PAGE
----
way to convert -2147483846 to useable color values?

Dubbsta

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i bit shifted some pixels for the image.WritePixels function and printed them out and get this long number, is there a way to convert this to argb or rgb or something useable? thx
 
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MikeHart

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Negative number, no. A positive number can be used as an input for SetColor. Or use the Mojo Color class.
 

Jimmy

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It depends what you are doing but I know that there's a very common misconception here. But I'm not saying it's free from problems either.

It gets notoriously difficult when you use higher bits that has several interpretations at once in different commands, and it's not always obvious how they are handled. Even the IDE and compiler are parts of this. The very second you write a number and it gets converted into binary representation, which often is a signed integer in languages.

I've added a comment inside the function that you can uncomment to validate that they are indeed negative and still handled correctly.
You just have to be really careful. I've checked for precision and I can say that Cerberus-X keeps all information intact well in cases like this.
I've had some problems using more than 12bits in some code I made and that has to be said. In Mojo1 you just shift, here I use Mojo2 where you have to shift and then normalise into 0-1.0. You can do this and back without having any worries about precision getting lost as long as you use no more than 8 bit per component.

If you use more, I don't know what will happen.

See this example I've made just for this :
Code:
Strict
Import mojo2  
Import brl.databuffer

Function Main:Int()
    New Game  
    Return 0
End

Class Game Extends App

    Field checkred:Int = 206, checkgreen:Int = 246, checkblue:Int = 4, checkalpha:Int = 255 ' << Good test
    Field xxx:Int, yyy:Int,screen2:Image, r:Int, g:Int, b:Int, a:Int, sprite:Canvas, canvas:Canvas
    Field cc:Float[4], pixels:DataBuffer = New DataBuffer(4*320*200), ptr:Int = 0

    Method OnCreate:Int()  
        canvas=New Canvas
        SetSwapInterval 1 ; SetUpdateRate 0
        screen2=New Image(320,200,0,0,0) ; sprite=New Canvas(screen2)
        cc[0] = checkred/255.0 ; cc[1] = checkgreen/255.0 ; cc[2] = checkblue/255.0 ; cc[3] = checkalpha/255.0
        sprite.SetColor cc[0],cc[1],cc[2],cc[3]
        sprite.DrawRect 0,0,320,200 ; sprite.Flush    
        Return 0
    End

    Method OnRender:Int()  
        canvas.Clear 0,0,0,0
        canvas.SetColor 1,1,1,1
         For Local temp:Int = 0 To 100 ' x100 faster test
             yyy= Int(ptr/320) ; xxx= ptr-(yyy*320) ; ptr = ptr + 1 ; If ptr > (320*200) Then ptr = 0            
            sprite.ReadPixels(xxx,yyy,1,1, pixels)
            Local pixel:Int[] = ColorToRgb(pixels.PeekInt(Int(Int(0)*4+Int(0)*320*4)))
            r = pixel[3] ; g = pixel[2] ; b = pixel[1] ; a = pixel[0]                  
            If r <> checkred Or g <> checkgreen Or  b <> checkblue Or a <> checkalpha Then sprite.SetColor 0,0,0,1 ; sprite.DrawRect xxx,yyy,1,1
            If r = checkred And g = checkgreen And b = checkblue And a = checkalpha Then sprite.SetColor 0,1,0,1 ; sprite.DrawRect xxx,yyy,1,1 ' Green if okay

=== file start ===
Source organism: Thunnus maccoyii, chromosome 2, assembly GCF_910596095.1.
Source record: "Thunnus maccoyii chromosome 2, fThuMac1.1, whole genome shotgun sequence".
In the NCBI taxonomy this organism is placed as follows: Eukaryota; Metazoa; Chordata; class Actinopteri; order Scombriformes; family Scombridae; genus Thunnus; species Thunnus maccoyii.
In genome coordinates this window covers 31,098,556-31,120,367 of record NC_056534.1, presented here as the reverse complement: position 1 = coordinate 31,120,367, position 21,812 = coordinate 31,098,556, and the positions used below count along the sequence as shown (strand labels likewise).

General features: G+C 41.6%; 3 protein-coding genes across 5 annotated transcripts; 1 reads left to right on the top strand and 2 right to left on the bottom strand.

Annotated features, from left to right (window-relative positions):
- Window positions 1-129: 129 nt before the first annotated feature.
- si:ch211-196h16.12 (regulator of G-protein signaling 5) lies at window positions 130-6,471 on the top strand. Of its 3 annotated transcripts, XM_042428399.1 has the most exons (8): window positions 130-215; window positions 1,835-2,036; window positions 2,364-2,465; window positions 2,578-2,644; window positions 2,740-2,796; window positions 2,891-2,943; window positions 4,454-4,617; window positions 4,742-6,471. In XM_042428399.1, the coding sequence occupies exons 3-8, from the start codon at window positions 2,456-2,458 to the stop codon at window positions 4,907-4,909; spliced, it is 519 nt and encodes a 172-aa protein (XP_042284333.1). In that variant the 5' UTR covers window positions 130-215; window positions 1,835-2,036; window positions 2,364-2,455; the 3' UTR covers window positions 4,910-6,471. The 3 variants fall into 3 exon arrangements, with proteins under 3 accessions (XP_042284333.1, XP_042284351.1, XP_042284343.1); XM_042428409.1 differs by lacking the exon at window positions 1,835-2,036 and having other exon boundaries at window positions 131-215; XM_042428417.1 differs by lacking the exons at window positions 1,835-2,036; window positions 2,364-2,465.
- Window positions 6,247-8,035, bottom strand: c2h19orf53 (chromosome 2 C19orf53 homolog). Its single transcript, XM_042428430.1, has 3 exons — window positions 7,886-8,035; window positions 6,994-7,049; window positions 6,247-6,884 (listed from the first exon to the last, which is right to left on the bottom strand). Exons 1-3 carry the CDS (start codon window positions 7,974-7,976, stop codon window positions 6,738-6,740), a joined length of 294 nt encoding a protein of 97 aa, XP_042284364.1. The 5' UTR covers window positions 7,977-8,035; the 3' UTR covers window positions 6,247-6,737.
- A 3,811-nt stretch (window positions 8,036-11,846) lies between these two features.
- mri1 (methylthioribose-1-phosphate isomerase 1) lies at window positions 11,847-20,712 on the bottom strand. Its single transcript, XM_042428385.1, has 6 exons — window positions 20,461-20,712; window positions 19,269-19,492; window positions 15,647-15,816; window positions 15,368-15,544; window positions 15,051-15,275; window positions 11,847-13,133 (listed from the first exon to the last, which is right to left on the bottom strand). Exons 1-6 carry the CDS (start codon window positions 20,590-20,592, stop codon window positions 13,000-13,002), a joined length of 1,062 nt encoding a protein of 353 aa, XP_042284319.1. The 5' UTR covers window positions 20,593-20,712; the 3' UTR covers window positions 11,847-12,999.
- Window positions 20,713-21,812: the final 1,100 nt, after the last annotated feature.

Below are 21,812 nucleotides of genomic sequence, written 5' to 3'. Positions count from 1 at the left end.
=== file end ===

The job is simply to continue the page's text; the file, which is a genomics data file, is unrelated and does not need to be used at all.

Next

        sprite.Flush ; canvas.SetColor 1,1,1,1 ; canvas.DrawRect 0,0,640,400,screen2,0,0,320,200      
         canvas.Flush
         Return 0
    End  
   
    Function ColorToRgb:Int[](value:Int)
   
        ' If value < 0 Then Print "negative"
       
            Local resp:Int[] ;  resp = resp.Resize(4)
            Local v:Int = value ;  resp[3] = v & 255 ; v = v Shr 8 ; resp[2] = v & 255 ; v = v Shr 8 ;  resp[1] = v & 255 ; v = v Shr 8 ;  resp[0] = v & 255
            Return resp
    End  
   
End
 

Jimmy

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One thing I forgot to emphasize, when I say going back and forth between floats(the normalised form) and integers is okay, I mean that you should NEVER ever manipulate the floats, you just use them as a place in memory. Don't assume that you can half them for instance to get half the brightness, instead convert it to byte first and THEN begin to do what you want.

Some things might very well work but if you want to keep it simple, never do it.
 

Jimmy

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I can also assure that Cerberus-x is perfect in handling the bits cross-platform, there is asbolutely no problem or difference in the outputs, weather you spit out html5, android, macos, windows or linux. There's the consistent quality in that you will get the same.

Which makes Cerberus into an amazing and reliable tool.

I have not tried ios yet but I see no reason why it should be different and unique.
You never could get this far with say Monkey etc because of all the bugs that was in the way.
Mike fixed most if not all of them this last year.
 
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Jimmy

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Remember that the example is all about the idea how to handle things and not about the READ/WRITE pixels command.
You should never read a pixel at a time, you set the width and height and read everything in one go always.

When you program for macos, windows, html5, and Linux, there will be an okay penalty vs size, and you can get away with nice sizes until you fall off 60fps. Android on the other hand, will punish you quickly, so keep it around 1x1 - ca 320x200, the smaller the better otherwise you might get < 60 fps on lower-end Android devices. Android will not just dump it to 30 fps it will give you freezes and crashes, so it's very important to keep your speed.
 
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